Much has already been said about the strategic significance of the decision by the Greek people to reject the bailout and the terms of austerity it imposes. To me, the negative power of this vote in the face of rampant, destructive ideology finds its most resonant historical echo in a short phrase repeated over and over in Melville’s enigmatic novel, Bartleby, the Scrivener: A Tale of Wall Street.
“I would prefer not to.”
In this blog I have made a point of not reiterating points that have already been said, especially when I can’t articulate them better. So I defer to The Big Think.
‘In a story called Bartleby, the Scrivener, A Story of Wall Street, Melville gives us a portrait of a copyist – a thin, efficient, anonymous figure named Bartleby, who is in a sense a human photocopy machine. And in this story, Melville follows the benign, kindly reflections of an employer. An employer of a man who at a certain point decides he just doesn’t want to be a copy machine any more. But he can’t protest because he’s actually become too traumatized and frozen by what life has brought him so far.
And so he becomes instead a fixture in the office, a burden, a constant moral reminder of all that’s wrong in the world, a symbol of a world turning people into human copy machines. The narrator of this story does everything any of us would do, and more, to try to solve the problem of this man he has employed who will no longer work. He’s just a burden on the payroll. What would you do if someone you fired wouldn’t leave?
Melville tells the horrible, horrible story of a guy who’s laid off and is told to collect his belongings and leave. And he won’t leave. He’s there the next morning. In fact, he not only won’t leave his job; he won’t leave the office, and he begins to live there.
And Bartleby doesn’t say, “I will not leave,” he says, “I prefer not to.”
Now that “I prefer not to” is one of the most mysterious and enigmatic sentences in American literature because just what it means to say, is not “I won’t do it, try to make me do it,” but I “prefer not to.” Really, that’s a sentence that really does ask questions about coercion in the work environment and how important it is, how much we cherish that code of manners and courtesies that create a pretense between employers and their employees, create the fiction between employers and employees that the employees have any choice in the matter.
Can you imagine if your boss said “Would you mind getting me coffee?” The discourse of our work world has evolved in such a way that it’s impossible anymore to say, “I’d prefer not to.”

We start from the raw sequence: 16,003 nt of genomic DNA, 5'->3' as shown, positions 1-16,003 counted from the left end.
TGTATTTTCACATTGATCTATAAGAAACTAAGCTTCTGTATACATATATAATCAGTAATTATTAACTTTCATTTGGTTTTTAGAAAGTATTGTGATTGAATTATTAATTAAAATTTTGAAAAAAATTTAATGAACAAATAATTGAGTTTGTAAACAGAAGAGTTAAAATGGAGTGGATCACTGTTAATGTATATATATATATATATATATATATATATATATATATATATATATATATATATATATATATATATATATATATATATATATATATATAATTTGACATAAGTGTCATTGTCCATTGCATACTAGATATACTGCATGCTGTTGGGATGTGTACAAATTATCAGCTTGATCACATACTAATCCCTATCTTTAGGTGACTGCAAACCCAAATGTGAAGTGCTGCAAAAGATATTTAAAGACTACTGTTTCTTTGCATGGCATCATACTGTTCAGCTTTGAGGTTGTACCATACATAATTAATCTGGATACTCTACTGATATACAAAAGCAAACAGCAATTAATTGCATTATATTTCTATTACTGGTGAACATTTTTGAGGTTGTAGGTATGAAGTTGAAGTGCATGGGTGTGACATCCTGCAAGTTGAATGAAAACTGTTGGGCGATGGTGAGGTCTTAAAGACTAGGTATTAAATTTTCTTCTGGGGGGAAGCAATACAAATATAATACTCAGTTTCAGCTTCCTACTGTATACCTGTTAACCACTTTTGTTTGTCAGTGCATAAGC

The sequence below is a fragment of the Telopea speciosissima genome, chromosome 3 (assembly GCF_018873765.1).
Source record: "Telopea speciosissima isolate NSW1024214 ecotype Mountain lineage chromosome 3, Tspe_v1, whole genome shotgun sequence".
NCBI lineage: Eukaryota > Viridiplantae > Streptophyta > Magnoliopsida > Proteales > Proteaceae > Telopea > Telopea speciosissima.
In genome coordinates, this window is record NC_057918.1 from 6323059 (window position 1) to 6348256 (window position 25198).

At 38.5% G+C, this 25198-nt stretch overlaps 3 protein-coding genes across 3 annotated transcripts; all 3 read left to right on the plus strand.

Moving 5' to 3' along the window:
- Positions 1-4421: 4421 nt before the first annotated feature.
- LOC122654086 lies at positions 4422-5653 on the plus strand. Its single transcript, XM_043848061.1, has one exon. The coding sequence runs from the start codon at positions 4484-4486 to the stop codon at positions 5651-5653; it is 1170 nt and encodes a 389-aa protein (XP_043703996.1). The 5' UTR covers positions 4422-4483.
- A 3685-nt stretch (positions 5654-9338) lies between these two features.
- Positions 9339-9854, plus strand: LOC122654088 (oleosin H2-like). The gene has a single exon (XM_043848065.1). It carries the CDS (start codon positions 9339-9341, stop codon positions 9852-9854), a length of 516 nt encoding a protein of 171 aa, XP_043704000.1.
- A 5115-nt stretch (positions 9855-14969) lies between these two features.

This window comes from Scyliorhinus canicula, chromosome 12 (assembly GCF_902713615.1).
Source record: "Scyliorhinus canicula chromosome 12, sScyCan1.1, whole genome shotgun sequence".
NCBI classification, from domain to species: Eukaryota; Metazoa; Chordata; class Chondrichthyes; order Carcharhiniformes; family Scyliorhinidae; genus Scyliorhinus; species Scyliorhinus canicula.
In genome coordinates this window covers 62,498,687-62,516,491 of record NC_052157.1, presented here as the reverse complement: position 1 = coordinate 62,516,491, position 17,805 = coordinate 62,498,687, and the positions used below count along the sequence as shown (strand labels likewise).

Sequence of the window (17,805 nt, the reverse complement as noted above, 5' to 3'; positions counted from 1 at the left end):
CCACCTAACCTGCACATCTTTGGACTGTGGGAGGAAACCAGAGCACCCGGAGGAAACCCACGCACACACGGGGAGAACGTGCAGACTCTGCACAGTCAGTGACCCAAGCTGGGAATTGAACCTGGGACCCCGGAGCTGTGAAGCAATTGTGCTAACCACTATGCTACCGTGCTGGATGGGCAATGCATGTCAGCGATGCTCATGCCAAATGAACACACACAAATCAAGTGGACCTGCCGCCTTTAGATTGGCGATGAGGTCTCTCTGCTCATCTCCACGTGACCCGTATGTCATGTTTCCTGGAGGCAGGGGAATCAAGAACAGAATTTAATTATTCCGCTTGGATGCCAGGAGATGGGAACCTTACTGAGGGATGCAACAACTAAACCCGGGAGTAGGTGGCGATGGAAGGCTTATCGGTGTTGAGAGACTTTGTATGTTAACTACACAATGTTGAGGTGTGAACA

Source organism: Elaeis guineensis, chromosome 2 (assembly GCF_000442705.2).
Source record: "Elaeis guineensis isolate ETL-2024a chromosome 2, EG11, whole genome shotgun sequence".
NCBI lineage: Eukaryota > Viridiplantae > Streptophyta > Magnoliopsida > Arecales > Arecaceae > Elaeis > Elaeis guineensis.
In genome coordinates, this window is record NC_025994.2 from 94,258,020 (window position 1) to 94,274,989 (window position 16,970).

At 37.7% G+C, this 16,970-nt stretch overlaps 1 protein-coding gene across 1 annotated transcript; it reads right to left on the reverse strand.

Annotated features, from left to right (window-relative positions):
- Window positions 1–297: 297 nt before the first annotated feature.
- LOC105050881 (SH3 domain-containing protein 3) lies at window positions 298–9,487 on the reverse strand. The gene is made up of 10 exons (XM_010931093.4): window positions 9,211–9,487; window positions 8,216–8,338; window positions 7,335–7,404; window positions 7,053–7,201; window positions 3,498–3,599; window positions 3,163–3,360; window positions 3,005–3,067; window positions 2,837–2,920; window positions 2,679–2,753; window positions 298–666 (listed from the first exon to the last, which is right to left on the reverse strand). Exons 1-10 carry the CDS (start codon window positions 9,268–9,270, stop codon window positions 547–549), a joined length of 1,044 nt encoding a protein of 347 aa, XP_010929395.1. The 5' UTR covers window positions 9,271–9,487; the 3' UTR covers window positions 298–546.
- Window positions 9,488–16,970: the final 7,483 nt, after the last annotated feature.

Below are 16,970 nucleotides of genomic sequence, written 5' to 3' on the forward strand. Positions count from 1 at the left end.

Well, Bartleby, the Scrivener presents the sort of nightmare scenario of your employee not getting it or deciding no longer to get it and no longer to say either, “Yes, of course, I’ll do your copying for you” or “Hell no, I won’t do your copying,” but instead appealing to you in a more human way.
The story of Bartleby is of course a terrible one. Our narrator not only offers Bartleby the option of coming home to his own home. Because he cannot get rid of Bartleby he moves out of his own office. But Bartleby won’t leave then either and the next people who rent the office have Bartleby hanging around on the stairs. Bartleby is eventually sent to the tombs in New York, where imprisoned, he dies.
What Melville says to us, reminds us of, is that our systems produce persons so damaged that although we may put them out of our minds, evict them from our offices, they are still there. And in some way we are accountable to them. And the sign that Melville has no terrific solution is that he ends the story, “Ah, Bartleby; ah, humanity.” Right?
He directs our attention to a kind of cruelty that is the human condition. I’m looking for some cheer to offer in that story. I think what Melville does though, is he takes us further and further into the dark heart of modernity, where a growing complexity of the world produces more and more dysfunction and victimization.’
The parallels are obvious- Greece’s refusal to leave the Eurozone as well as to adhere to the bailout conditions, the ongoing downward spiral of its economy, the haunting sense of responsibility that begins to weigh on the EU just as it does on Bartleby’s employer and so on and so on.
But what does that mean in Europe’s climate of political and economic turmoil? The celebration with which the vote was met represents perhaps and over-climactic waypoint following the fact that both Syriza and the EU have, over the last few months, failed to find a solution for the Greek people. But this is precisely the reason why it is so important- it represents the insistence of both the people and the party that represents them on the present impasse. And that impasse stands for the impossibility of capitalism, the contradictions of austerity and neoliberalism that the Greek people refuse to be held responsible for and will instead push back towards the very premises of the EU itself is operating on.
We can ask ourselves about what comes next but right now I think we should bracket the future and dwell for a second on the space that the present moment opens up to us. The negative power of OXI is as clear and resounding as Bartleby’s refrain, and as Keat’s negative capability. It is a “no” that seeks no solution or particular course of action but is rather willing to see hope emerge out of the uncertainty which underlies economies around the world, and which the politics of austerity regularly cover up and exploit. It is a statement to which capitalism has no answer.